Once
It was always there.
We gathered,
Hunted through bedrooms
Drank glass-bottled Coca-Cola
(That only Grandma allowed)
And listened to our mothers laugh
With stories of remembered this and that
While pots of greens and peas waited
And cornbread heated up the place.
Three stories of questions.
Whose room was this?
The mirrored dressing table,
Missing the once bright maiden.
The son’s old zeppelin tilted
Against the wall,
Oh, that’s Jack’s old thing.
Imagined beasts
Contained
Among dusty ancient
Shadows, Basement
Inventions.
The Pecan tree, bare arms rising,
Giving to welcome us home.
Ring rosey ‘round your trunk
Your leaves, unremitting.
Still.
Sitting, long
Creaking chairs that joined
The everlasting conversations
That enclosed overhead,
Enveloping me long after
The waking hours.
Momma’s practiced hand
At the radiator dismissing the cold
Those mornings.
Porch gliding,
Grow-ups laughing,
Talking big on front lawns.
Same spot pictures
Of all of us in bunches
Marking years.
Perennial as ivy climbing up
Brick steps higher,
Higher.
       Years grown,
       Departed.
       Gone,
       Giving to welcome us home.

Now that I’ve settled down in one place, a beached wanderer I’d like to think, I’ve fallen in love hard with Pensacola. I had the pleasure of living on Gonzalez Street in East Hill for a few years when my children were young. Just living there in a house that was built in 1910 stirred my imagination intensely. Back in the day, streetcars ran by very near, conveying folks to downtown shops and shows just minutes away.  As I sat there on the porch, creaking in the swing with my two boys, we’d watch people as they’d get off at the corner bus stop. I couldn’t help but imagine the screeching of a streetcar against metal rails and picture ladies in their long sheath dresses alighting, holding their broad-brimmed hats, careful not to trip on the bricked roads as they made their way home. Inside, the gaslight fireplaces stood guard in each room. The old ornamental ceilings reminded us of days, years gone by, at how people cared deeply for craft and art and doing a job well. My personal favorite was the bathroom with the old fixtures, the claw tub, the black and white tile. Some things shouldn’t change, shouldn’t be upgraded. History is made to be admired, researched and pondered, learned from. Living in that house, I’m certain, was the genesis of my interest in writing historical fiction. It’s as if houses themselves have life in them. What we bring but also what we’ve left there.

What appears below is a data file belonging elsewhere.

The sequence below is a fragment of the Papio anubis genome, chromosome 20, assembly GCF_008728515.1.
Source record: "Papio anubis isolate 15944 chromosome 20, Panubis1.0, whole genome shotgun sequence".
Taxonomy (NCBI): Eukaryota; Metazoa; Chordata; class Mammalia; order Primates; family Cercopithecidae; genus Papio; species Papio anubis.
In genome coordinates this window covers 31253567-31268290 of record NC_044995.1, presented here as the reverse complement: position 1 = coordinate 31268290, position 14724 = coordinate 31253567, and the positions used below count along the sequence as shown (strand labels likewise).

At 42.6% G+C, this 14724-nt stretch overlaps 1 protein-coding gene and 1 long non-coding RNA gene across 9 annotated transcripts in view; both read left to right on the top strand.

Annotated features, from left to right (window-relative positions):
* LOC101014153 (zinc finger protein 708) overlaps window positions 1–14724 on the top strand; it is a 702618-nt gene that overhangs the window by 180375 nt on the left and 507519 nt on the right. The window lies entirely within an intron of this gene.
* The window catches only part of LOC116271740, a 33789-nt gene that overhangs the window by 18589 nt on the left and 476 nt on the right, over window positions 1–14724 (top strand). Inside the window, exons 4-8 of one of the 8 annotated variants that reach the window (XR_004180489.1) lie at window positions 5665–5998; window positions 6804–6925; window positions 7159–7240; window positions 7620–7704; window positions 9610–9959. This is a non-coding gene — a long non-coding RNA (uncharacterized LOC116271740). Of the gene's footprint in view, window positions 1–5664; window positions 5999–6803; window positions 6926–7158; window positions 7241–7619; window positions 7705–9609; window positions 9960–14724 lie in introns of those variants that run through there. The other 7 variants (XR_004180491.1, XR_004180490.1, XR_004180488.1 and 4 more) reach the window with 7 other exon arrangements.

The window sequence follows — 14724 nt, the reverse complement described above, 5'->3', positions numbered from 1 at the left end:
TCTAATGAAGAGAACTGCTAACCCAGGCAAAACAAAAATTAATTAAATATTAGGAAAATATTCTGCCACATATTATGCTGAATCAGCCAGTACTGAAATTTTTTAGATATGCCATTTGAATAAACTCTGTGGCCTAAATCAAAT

Now that I’m a grandmother, gathering little ones together in my home, sitting on my own front porch, clutching my favorite coffee mug, watching my curly-headed babes run and play, my thoughts inevitably turn back to my own grandma’s house in Meridian, MS. This is where the Youngbloods would convene, merging forces and easing into their familiar style of story upon interrupted story.  I didn’t get to see Grandma much since we lived far away for most of my childhood, but when we did visit it was quite an experience far different from my life on the go. As authentic and pure as her fried okra, Grandma’s beguilingly unhurried manner cast a life-long southern spell upon me. But, what was as equally fascinating to me were my memories of her old house on Sixteenth Avenue. It was a treasure! Days we spent there were filled with discovery, of old, discarded items my mother would remark over, times of gathering pecans for pies out back, going down into scary basements, and simply the wonder of old gadgets that still worked. This was back in the days when parents expected kids to “run and play” and leave them alone in their conversations. It was up to us not to get hurt. So most days we’d be off to hunt things and explore, both inside and out.

I’m sad to say that my Grandma’s house is gone now.  It didn’t make the cut for neighborhood renewal. Not long ago, I drove down Sixteenth Avenue and tearfully sat in front of the empty lot, noting that even the porch steps were gone. Perhaps the house couldn’t survive without her, so it quietly died one day after she’d left the earth. Sitting there in my car with weeping eyes, I spied the only remaining recognizable evidence of our gatherings and our life there. It was the old pecan tree, arms still rising, there in the backyard. But it looked utterly sad too.

Drive along in the downtown area of Anytown, USA, you’ll see dozens of old houses, the older the city, the better. Pensacola, being one of the oldest cities in America, dating back to the 1500s, has time-honored homes in several neighborhoods of note, the most famous being the North Hill and East Hill communities. But, hey, don’t stop there! Head for the less celebrated areas. There’s the Navy Point community and the East Pensacola Heights community, both of which are in Pensacola proper. Generations born, lives lived, and now gone from them, these homes have retained their glory, the personalities of their owners. Go discover something new (and old).

Enjoy your wanderings!

~Kate